Meanwhile on the street side of the poles, seven different solid colours featuring the words “Experience Vancouver’s West End” will hang throughout the West End, including in the Davie Village. “Literally, it’s going to be a rainbow wrapped around the West End,” Graham explains.

Still, Graham says it has become common to see rainbow banners in other cities. “Because of that, why not step [up] and be unique again?” he asks. “Instead of being the same as everybody else, let’s dare to be a little bit different again, because it was very maverick back when the rainbow banners first went up.

“So I think we should maintain our edge on that,” he says. “To me it’s the same as running a business. If you stay the same all the time, people tend to stop noticing certain things. You have to keep a forward motion. So yes, we’re retaining the banners but let’s also look at different visuals as well —in addition to,” Graham suggests.

Asked if the association is going to consult with the community about the new banner plans, Graham admits he “can’t personally speak to” that but says community is very important to the WEBIA.

“I am adamant on that —that the community needs to have a voice on these things. But the community has always been more than invited to get involved with the BIA,” Graham says. “My concern is that they just haven’t always known how, so we’re going to work on getting more information out as well as to how individuals can be involved.”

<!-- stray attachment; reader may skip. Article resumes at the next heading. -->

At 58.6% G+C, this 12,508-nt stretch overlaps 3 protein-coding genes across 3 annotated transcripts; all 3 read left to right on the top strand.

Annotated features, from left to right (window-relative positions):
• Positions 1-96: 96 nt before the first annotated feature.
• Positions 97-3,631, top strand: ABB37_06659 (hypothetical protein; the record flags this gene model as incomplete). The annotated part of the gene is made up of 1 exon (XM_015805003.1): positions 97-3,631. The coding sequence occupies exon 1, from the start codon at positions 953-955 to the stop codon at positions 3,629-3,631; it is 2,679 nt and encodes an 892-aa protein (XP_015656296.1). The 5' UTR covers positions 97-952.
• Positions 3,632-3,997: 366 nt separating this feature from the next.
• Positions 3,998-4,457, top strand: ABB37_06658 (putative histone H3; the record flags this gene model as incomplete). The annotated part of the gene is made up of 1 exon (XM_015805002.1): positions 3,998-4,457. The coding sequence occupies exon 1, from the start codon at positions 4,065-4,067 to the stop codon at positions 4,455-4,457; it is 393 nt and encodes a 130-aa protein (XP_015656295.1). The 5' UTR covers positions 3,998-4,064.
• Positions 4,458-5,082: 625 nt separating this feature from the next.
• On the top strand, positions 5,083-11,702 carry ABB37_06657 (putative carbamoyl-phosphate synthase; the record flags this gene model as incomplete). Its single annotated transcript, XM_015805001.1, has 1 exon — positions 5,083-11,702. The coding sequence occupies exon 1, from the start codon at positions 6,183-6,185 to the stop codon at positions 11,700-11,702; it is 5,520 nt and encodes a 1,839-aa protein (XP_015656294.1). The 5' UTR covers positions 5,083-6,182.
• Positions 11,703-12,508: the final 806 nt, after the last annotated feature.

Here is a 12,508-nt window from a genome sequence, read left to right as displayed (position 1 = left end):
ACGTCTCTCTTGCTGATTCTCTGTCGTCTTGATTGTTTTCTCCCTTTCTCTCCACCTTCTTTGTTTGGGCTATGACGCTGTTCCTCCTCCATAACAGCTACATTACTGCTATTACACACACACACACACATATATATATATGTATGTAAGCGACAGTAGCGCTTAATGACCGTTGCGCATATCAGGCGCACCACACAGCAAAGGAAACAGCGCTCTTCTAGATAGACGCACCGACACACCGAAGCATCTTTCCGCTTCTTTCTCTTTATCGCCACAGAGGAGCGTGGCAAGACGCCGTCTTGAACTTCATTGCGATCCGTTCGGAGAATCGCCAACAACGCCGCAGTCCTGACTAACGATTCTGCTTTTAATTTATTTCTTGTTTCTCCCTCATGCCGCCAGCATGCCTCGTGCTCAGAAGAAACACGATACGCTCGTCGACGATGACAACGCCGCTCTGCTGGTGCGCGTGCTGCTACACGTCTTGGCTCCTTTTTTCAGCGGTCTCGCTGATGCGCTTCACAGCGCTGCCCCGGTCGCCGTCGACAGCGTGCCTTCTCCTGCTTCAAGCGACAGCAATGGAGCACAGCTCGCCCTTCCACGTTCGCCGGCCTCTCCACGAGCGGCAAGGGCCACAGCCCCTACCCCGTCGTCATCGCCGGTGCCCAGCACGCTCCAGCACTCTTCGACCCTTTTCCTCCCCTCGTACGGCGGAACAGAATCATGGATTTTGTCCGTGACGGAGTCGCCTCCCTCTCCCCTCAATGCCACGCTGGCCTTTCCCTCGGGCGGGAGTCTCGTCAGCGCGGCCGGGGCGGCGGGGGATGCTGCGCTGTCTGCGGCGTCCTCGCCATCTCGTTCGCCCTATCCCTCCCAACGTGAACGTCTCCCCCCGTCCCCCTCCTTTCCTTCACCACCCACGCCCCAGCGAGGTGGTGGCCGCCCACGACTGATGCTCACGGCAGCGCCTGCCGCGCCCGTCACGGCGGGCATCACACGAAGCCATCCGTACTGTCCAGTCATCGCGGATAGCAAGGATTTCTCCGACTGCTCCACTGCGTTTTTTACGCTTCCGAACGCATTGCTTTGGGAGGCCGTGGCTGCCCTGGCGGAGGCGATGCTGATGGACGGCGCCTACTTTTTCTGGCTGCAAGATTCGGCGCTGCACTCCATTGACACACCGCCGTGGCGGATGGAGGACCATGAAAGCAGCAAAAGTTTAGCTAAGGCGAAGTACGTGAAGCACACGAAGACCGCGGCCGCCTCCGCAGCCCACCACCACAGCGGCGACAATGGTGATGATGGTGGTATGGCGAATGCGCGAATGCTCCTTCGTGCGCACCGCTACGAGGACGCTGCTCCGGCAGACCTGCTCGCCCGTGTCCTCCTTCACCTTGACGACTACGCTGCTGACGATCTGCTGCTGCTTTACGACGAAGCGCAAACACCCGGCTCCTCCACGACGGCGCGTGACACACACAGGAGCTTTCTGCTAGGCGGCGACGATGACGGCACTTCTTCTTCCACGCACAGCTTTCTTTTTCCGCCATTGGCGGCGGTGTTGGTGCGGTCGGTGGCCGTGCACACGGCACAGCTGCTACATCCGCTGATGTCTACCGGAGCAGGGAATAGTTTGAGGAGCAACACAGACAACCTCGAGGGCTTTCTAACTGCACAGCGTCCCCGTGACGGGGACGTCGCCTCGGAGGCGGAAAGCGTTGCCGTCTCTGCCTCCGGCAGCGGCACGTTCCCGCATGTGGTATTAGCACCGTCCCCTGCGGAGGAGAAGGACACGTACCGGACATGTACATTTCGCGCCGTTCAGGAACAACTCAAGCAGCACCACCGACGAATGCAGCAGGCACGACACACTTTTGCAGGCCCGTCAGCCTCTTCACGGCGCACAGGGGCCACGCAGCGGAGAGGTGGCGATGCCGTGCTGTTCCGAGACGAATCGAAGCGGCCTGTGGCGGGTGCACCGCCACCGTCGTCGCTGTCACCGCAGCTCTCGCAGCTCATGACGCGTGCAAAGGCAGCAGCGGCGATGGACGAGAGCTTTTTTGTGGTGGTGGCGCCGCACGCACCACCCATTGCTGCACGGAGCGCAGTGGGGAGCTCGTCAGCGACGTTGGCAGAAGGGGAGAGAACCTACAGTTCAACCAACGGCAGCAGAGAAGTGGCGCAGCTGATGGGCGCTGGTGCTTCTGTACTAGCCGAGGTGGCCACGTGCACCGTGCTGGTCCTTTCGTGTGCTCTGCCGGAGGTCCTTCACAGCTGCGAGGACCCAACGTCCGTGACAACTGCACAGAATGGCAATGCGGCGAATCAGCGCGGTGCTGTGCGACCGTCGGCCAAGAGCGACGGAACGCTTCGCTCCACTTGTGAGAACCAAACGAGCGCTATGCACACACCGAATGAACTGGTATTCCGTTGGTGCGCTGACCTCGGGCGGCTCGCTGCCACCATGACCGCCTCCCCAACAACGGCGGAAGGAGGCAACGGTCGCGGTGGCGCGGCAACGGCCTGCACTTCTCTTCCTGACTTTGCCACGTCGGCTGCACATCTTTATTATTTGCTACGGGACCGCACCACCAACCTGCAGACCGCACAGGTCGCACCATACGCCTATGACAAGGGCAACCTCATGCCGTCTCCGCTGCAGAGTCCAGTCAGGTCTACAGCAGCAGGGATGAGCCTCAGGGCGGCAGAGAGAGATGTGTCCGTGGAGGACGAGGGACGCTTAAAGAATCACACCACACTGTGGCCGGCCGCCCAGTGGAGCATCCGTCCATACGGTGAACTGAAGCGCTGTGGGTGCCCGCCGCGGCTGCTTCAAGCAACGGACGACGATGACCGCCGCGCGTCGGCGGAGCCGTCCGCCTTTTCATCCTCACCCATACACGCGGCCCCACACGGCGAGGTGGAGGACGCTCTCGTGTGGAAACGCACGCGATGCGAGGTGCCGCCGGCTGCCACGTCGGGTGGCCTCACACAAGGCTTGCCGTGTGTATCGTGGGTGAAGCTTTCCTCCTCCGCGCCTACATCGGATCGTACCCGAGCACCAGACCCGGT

That the WEBIA has “obviously decided to compromise” is a good thing,” says Vision Vancouver city councillor Tim Stevenson upon hearing about the association’s new banner plans.

“Obviously, the community was loud enough that it penetrated through to the BIA, and that’s good,” Stevenson says. Had the community not spoken up, the outcome would have been different, he suggests.

“It sounds to me like they know the voice of the community is important,” Stevenson continues. “We are the ones that patronize the shops and we are the ones that established the village, and the businesses have responded to that.”

Parks commissioner Spencer Herbert says the new plans are “a really good step forward.”

“What I am pleased to see is there is has been a shift,” he says. “There’s a clear commitment that the rainbows are part of the Davie Village area but at the same time we are acknowledging that the West End is much more diverse.”

Asked about the decision to keep the rainbows, Hellyar says, “we listened to the community and as a board they decided that keeping the Pride flag in the Davie Village was the best thing to do.”

Hellyar says the BIA has not changed its message since its 2005 statement promising “to maintain the gay identity of Davie Village.”